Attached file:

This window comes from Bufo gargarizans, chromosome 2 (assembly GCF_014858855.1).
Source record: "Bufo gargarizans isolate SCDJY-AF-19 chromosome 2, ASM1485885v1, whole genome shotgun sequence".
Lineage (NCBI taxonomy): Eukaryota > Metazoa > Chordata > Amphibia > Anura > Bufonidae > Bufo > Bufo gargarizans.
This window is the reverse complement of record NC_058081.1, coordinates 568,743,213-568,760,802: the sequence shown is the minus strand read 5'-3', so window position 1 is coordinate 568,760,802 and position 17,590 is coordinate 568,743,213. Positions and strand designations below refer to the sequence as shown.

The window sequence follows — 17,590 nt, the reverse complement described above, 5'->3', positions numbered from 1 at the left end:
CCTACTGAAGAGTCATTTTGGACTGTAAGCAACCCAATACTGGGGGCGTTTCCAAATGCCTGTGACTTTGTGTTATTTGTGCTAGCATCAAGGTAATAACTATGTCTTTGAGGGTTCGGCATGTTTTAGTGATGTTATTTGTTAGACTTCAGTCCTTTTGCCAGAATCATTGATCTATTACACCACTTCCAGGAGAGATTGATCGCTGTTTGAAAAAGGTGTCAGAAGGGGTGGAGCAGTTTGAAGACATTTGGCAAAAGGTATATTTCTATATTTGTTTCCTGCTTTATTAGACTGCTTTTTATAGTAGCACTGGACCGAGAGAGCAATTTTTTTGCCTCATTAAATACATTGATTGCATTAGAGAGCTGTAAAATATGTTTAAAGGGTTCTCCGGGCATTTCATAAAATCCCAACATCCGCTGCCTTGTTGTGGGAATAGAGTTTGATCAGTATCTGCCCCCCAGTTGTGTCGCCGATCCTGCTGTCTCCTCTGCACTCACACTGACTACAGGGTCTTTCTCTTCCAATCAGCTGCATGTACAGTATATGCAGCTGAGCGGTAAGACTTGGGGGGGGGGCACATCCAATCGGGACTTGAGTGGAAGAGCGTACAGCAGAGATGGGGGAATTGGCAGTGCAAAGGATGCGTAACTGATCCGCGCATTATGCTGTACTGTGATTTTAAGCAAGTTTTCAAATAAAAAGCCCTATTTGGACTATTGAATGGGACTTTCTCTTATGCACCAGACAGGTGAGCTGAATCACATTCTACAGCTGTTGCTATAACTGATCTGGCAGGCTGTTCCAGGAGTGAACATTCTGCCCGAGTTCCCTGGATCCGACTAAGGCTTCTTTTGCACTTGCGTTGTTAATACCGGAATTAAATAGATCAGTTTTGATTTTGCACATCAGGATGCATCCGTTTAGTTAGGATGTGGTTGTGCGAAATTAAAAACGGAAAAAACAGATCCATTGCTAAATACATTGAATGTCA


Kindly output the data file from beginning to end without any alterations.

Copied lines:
This window comes from Bufo gargarizans, chromosome 2 (assembly GCF_014858855.1).
Source record: "Bufo gargarizans isolate SCDJY-AF-19 chromosome 2, ASM1485885v1, whole genome shotgun sequence".
Lineage (NCBI taxonomy): Eukaryota > Metazoa > Chordata > Amphibia > Anura > Bufonidae > Bufo > Bufo gargarizans.
This window is the reverse complement of record NC_058081.1, coordinates 568,743,213-568,760,802: the sequence shown is the minus strand read 5'-3', so window position 1 is coordinate 568,760,802 and position 17,590 is coordinate 568,743,213. Positions and strand designations below refer to the sequence as shown.

The window sequence follows — 17,590 nt, the reverse complement described above, 5'->3', positions numbered from 1 at the left end:
CCTACTGAAGAGTCATTTTGGACTGTAAGCAACCCAATACTGGGGGCGTTTCCAAATGCCTGTGACTTTGTGTTATTTGTGCTAGCATCAAGGTAATAACTATGTCTTTGAGGGTTCGGCATGTTTTAGTGATGTTATTTGTTAGACTTCAGTCCTTTTGCCAGAATCATTGATCTATTACACCACTTCCAGGAGAGATTGATCGCTGTTTGAAAAAGGTGTCAGAAGGGGTGGAGCAGTTTGAAGACATTTGGCAAAAGGTATATTTCTATATTTGTTTCCTGCTTTATTAGACTGCTTTTTATAGTAGCACTGGACCGAGAGAGCAATTTTTTTGCCTCATTAAATACATTGATTGCATTAGAGAGCTGTAAAATATGTTTAAAGGGTTCTCCGGGCATTTCATAAAATCCCAACATCCGCTGCCTTGTTGTGGGAATAGAGTTTGATCAGTATCTGCCCCCCAGTTGTGTCGCCGATCCTGCTGTCTCCTCTGCACTCACACTGACTACAGGGTCTTTCTCTTCCAATCAGCTGCATGTACAGTATATGCAGCTGAGCGGTAAGACTTGGGGGGGGGGCACATCCAATCGGGACTTGAGTGGAAGAGCGTACAGCAGAGATGGGGGAATTGGCAGTGCAAAGGATGCGTAACTGATCCGCGCATTATGCTGTACTGTGATTTTAAGCAAGTTTTCAAATAAAAAGCCCTATTTGGACTATTGAATGGGACTTTCTCTTATGCACCAGACAGGTGAGCTGAATCACATTCTACAGCTGTTGCTATAACTGATCTGGCAGGCTGTTCCAGGAGTGAACATTCTGCCCGAGTTCCCTGGATCCGACTAAGGCTTCTTTTGCACTTGCGTTGTTAATACCGGAATTAAATAGATCAGTTTTGATTTTGCACATCAGGATGCATCCGTTTAGTTAGGATGTGGTTGTGCGAAATTAAAAACGGAAAAAACAGATCCATTGCTAAATACATTGAATGTCA